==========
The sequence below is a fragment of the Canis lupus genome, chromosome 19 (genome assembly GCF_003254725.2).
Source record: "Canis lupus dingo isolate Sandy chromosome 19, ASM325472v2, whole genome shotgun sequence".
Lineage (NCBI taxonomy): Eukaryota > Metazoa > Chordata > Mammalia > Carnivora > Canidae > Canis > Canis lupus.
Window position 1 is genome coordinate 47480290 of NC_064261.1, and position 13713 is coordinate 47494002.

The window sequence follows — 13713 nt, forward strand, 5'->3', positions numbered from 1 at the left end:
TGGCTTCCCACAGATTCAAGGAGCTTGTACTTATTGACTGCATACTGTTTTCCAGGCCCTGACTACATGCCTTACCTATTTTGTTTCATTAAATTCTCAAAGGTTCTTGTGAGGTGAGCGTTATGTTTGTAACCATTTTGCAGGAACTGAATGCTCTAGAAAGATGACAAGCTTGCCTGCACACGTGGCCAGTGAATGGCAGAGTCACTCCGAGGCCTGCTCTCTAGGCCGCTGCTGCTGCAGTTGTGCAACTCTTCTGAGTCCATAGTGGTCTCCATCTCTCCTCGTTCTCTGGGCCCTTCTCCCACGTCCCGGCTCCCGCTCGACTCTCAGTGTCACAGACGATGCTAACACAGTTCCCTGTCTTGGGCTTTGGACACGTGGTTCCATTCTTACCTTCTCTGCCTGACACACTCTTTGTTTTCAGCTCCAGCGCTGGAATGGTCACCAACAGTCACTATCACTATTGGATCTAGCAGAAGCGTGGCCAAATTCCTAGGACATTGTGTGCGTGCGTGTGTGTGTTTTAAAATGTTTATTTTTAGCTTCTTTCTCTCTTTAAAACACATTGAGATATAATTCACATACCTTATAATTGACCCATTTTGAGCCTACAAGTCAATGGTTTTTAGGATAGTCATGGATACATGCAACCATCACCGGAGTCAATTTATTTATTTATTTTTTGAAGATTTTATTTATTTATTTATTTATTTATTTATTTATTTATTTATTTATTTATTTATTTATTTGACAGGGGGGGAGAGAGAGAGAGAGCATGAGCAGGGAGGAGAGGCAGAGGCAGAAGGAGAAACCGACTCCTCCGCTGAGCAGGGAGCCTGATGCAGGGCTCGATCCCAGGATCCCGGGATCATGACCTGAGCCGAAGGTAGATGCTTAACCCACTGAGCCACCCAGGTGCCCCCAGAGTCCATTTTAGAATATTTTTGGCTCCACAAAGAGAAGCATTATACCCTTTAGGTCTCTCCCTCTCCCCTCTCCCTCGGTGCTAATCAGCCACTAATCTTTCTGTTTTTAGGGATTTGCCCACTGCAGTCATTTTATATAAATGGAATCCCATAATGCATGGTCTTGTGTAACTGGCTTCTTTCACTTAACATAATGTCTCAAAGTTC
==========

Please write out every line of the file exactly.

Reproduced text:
The sequence below is a fragment of the Canis lupus genome, chromosome 19 (genome assembly GCF_003254725.2).
Source record: "Canis lupus dingo isolate Sandy chromosome 19, ASM325472v2, whole genome shotgun sequence".
Lineage (NCBI taxonomy): Eukaryota > Metazoa > Chordata > Mammalia > Carnivora > Canidae > Canis > Canis lupus.
Window position 1 is genome coordinate 47480290 of NC_064261.1, and position 13713 is coordinate 47494002.

The window sequence follows — 13713 nt, forward strand, 5'->3', positions numbered from 1 at the left end:
TGGCTTCCCACAGATTCAAGGAGCTTGTACTTATTGACTGCATACTGTTTTCCAGGCCCTGACTACATGCCTTACCTATTTTGTTTCATTAAATTCTCAAAGGTTCTTGTGAGGTGAGCGTTATGTTTGTAACCATTTTGCAGGAACTGAATGCTCTAGAAAGATGACAAGCTTGCCTGCACACGTGGCCAGTGAATGGCAGAGTCACTCCGAGGCCTGCTCTCTAGGCCGCTGCTGCTGCAGTTGTGCAACTCTTCTGAGTCCATAGTGGTCTCCATCTCTCCTCGTTCTCTGGGCCCTTCTCCCACGTCCCGGCTCCCGCTCGACTCTCAGTGTCACAGACGATGCTAACACAGTTCCCTGTCTTGGGCTTTGGACACGTGGTTCCATTCTTACCTTCTCTGCCTGACACACTCTTTGTTTTCAGCTCCAGCGCTGGAATGGTCACCAACAGTCACTATCACTATTGGATCTAGCAGAAGCGTGGCCAAATTCCTAGGACATTGTGTGCGTGCGTGTGTGTGTTTTAAAATGTTTATTTTTAGCTTCTTTCTCTCTTTAAAACACATTGAGATATAATTCACATACCTTATAATTGACCCATTTTGAGCCTACAAGTCAATGGTTTTTAGGATAGTCATGGATACATGCAACCATCACCGGAGTCAATTTATTTATTTATTTTTTGAAGATTTTATTTATTTATTTATTTATTTATTTATTTATTTATTTATTTATTTATTTATTTATTTGACAGGGGGGGAGAGAGAGAGAGAGCATGAGCAGGGAGGAGAGGCAGAGGCAGAAGGAGAAACCGACTCCTCCGCTGAGCAGGGAGCCTGATGCAGGGCTCGATCCCAGGATCCCGGGATCATGACCTGAGCCGAAGGTAGATGCTTAACCCACTGAGCCACCCAGGTGCCCCCAGAGTCCATTTTAGAATATTTTTGGCTCCACAAAGAGAAGCATTATACCCTTTAGGTCTCTCCCTCTCCCCTCTCCCTCGGTGCTAATCAGCCACTAATCTTTCTGTTTTTAGGGATTTGCCCACTGCAGTCATTTTATATAAATGGAATCCCATAATGCATGGTCTTGTGTAACTGGCTTCTTTCACTTAACATAATGTCTCAAAGTTC